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Re: A proposal for Shared Dictionary Compression over HTTP

From: Jon Butler <jkbutler@google.com>
Date: Wed, 10 Sep 2008 13:31:37 -0400
Message-ID: <af9c7e730809101031m62924021qb296c4b634c762a7@mail.gmail.com>
To: "Yves Lafon" <ylafon@w3.org>
Cc: "Wei-Hsin Lee" <weihsinl@google.com>, ietf-http-wg@w3.org

I should have perhaps used zlib or some other compression format
rather than gzip in my example below.  My intent was to address Mark's
point that a variety of compressors could underly a dictionary-based
protocol like SDCH.

Jonathan

On Wed, Sep 10, 2008 at 1:17 PM, Jon Butler <jkbutler@google.com> wrote:
> An interesting difference between content and transfer codings is that
> transfer codings are allowed to have attributes.  Were sdch to use the
> Transfer-Encoding header, this might allow more flexibility in the
> actual compression scheme used, e.g., Transfer-Encoding: sdch;c=vcdiff
> vs Transfer-Encoding: sdch;c=gzip.  The client would indicate what
> compression schemes were allowed in the TE header, e.g. TE:
> sdch;c="vcdiff,gzip".  In that scenario, I expect we would need to
> specify some default compression scheme to be used if none is
> specified.
>
> Jonathan
>
> On Wed, Sep 10, 2008 at 12:31 PM, Jon Butler <jkbutler@google.com> wrote:
>> Yves--
>>
>> You raise an interesting point.  SDCH was designed to be applied to
>> the message body before gzip (since cross-payload redundancy is much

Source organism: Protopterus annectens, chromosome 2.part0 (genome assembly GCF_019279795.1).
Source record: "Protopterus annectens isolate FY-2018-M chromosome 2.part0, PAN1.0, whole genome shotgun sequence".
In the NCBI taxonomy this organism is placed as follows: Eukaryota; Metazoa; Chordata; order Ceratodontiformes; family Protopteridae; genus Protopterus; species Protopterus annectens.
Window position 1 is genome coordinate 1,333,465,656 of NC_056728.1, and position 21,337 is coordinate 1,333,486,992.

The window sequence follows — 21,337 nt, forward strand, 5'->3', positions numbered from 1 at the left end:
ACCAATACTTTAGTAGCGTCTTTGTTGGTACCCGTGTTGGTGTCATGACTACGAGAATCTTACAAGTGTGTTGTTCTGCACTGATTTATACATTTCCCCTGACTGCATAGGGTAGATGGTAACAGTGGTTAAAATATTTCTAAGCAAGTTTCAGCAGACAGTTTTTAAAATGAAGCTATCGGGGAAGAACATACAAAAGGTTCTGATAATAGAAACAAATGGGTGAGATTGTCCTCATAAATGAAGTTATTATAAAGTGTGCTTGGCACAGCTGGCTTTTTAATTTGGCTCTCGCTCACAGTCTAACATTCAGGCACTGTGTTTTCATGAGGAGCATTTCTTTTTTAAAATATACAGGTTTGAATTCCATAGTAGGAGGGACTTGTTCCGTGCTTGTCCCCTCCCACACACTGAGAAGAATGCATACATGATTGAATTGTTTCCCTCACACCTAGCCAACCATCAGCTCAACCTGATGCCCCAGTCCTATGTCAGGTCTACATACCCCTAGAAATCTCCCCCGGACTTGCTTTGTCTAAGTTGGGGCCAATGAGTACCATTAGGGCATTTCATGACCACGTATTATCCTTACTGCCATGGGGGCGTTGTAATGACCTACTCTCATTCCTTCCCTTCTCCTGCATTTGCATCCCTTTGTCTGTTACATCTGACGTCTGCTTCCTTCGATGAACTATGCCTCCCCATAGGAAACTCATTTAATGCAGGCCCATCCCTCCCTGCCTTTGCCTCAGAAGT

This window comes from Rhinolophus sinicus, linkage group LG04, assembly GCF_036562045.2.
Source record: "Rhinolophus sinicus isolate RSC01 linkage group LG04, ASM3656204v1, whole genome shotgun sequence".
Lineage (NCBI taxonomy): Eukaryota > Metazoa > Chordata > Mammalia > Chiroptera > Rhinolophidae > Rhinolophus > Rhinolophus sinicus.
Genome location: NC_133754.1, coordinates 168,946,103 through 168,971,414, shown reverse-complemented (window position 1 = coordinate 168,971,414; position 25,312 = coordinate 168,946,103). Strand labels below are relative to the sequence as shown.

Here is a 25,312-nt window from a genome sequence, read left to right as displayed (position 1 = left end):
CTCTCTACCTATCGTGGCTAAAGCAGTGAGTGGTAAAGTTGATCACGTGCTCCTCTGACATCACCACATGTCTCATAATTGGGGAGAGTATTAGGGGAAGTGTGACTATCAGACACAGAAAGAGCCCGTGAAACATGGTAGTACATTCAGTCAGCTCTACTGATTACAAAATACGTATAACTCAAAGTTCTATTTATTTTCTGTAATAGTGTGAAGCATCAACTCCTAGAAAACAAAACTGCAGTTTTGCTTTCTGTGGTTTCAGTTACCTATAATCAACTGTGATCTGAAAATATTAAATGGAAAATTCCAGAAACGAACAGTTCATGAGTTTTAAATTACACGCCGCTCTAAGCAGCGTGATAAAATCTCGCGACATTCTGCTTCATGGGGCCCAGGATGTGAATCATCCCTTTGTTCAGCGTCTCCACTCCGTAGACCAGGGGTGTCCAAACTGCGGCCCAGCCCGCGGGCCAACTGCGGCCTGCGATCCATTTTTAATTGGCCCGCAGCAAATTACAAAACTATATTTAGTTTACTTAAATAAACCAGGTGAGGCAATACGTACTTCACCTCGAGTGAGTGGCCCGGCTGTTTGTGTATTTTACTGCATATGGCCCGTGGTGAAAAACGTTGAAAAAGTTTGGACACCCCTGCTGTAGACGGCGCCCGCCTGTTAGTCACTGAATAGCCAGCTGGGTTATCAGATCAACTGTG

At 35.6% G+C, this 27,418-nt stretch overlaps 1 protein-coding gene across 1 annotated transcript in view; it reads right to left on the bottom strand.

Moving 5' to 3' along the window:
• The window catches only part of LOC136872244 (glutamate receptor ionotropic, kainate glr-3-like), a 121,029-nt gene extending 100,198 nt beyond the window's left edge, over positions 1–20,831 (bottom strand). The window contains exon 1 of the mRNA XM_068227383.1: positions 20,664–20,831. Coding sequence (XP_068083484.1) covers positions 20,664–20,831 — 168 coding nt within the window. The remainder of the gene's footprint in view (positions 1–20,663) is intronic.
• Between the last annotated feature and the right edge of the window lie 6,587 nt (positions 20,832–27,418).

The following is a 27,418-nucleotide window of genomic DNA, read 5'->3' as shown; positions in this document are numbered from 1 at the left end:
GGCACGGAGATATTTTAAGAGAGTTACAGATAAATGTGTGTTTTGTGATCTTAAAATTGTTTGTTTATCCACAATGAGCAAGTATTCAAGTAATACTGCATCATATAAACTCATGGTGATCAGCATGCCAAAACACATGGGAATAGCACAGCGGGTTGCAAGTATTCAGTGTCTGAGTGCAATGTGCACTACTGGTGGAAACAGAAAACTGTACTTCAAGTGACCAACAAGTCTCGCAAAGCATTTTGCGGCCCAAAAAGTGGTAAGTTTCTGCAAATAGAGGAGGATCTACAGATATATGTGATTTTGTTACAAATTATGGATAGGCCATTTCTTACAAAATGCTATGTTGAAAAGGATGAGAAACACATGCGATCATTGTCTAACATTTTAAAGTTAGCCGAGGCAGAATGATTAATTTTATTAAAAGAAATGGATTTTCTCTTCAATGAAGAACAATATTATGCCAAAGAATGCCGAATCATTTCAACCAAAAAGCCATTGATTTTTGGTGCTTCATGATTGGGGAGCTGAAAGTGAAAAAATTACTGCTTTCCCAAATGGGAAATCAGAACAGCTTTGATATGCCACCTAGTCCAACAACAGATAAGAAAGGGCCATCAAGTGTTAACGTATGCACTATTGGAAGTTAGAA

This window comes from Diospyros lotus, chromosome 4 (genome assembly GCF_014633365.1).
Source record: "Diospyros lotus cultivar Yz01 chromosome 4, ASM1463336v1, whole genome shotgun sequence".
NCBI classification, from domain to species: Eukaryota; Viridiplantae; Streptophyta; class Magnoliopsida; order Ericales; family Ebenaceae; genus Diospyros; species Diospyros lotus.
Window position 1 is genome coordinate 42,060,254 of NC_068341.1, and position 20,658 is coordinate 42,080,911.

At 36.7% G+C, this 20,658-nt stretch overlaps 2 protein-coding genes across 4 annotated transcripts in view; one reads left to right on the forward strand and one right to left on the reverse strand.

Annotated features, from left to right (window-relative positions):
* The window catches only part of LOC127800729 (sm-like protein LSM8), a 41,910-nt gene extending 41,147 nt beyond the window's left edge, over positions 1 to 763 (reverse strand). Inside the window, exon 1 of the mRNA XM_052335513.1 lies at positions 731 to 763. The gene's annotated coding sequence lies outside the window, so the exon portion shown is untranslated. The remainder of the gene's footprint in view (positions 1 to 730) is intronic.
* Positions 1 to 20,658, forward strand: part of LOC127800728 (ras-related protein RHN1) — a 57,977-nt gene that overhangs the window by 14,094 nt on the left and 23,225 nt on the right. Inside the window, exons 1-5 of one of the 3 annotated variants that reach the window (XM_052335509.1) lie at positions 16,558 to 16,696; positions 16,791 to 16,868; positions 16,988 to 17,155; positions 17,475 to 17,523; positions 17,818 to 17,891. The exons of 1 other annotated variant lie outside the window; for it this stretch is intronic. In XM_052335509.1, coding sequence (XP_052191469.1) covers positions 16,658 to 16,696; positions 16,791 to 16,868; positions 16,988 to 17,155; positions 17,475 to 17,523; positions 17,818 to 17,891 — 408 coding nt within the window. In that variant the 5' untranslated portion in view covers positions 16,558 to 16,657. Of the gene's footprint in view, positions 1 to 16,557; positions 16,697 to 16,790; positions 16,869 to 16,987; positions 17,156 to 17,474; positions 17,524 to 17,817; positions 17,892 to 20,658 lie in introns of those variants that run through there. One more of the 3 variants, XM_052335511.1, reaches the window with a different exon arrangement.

>> harder to detect after gzipping the payloads).  One of the differences
>> between the two sets of headers is that transfer encodings must be
>> applied after and removed before content encodings, since transfer
>> encodings are properties of the message and content encodings are a
>> property of the entity inside the message.  So, we have a choice:
>> either we indicate both SDCH and gzip in the Content-Encodings, or
>> both in the Transfer-Encoding header.  Since the prior art for gzip is
>> to indicate it in the Content-Encoding header (a holdover from the
>> HTTP/1.0 standard as I understand), we proposed putting sdch there as
>> well.
>>
>> From my reading of the standard, it would be more in keeping with the
>> HTTP/1.1 standard to put both encodings (gzip and sdch) in the
>> TE/Transfer-Encoding headers, but it is not clear that it would be
>> more practical.
>>
>> We'd be happy to hear others' opinions on this.
>>
>> Jonathan
>>
>>
>> On Wed, Sep 10, 2008 at 4:17 AM, Yves Lafon <ylafon@w3.org> wrote:
>>>
>>> On Mon, 8 Sep 2008, Wei-Hsin Lee wrote:
>>>
>>>> Hi,
>>>>
>>>> Over the last few weeks we've been experimenting with a way to get better
>>>> compression for HTTP streams using a dictionary-based compression scheme,
>>>> where a user agent obtains a site-specific dictionary that then allows
>>>> pages
>>>> on the site that have many common elements to be transmitted much more
>>>> quickly.
>>>
>>> One question, why using Accept-Encoding/Content-Encoding instead of
>>> TE/Transfer-Encoding ?
>>> Cheers,
>>>
>>>
>>> --
>>> Baroula que barouleras, au tiéu toujou t'entourneras.
>>>
>>>        ~~Yves
>>>
>>>
>>>
>>
>
Received on Wednesday, 10 September 2008 17:32:38 GMT

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